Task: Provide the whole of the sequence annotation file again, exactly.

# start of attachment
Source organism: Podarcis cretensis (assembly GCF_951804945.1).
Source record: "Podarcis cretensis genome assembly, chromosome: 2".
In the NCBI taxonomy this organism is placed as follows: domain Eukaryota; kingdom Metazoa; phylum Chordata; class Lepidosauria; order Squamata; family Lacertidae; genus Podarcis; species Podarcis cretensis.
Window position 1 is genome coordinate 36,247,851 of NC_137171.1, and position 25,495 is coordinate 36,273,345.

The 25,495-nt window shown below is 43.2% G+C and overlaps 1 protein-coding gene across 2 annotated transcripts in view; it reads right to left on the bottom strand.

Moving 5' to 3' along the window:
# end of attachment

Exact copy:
Source organism: Podarcis cretensis (assembly GCF_951804945.1).
Source record: "Podarcis cretensis genome assembly, chromosome: 2".
In the NCBI taxonomy this organism is placed as follows: domain Eukaryota; kingdom Metazoa; phylum Chordata; class Lepidosauria; order Squamata; family Lacertidae; genus Podarcis; species Podarcis cretensis.
Window position 1 is genome coordinate 36,247,851 of NC_137171.1, and position 25,495 is coordinate 36,273,345.

The 25,495-nt window shown below is 43.2% G+C and overlaps 1 protein-coding gene across 2 annotated transcripts in view; it reads right to left on the bottom strand.

Moving 5' to 3' along the window: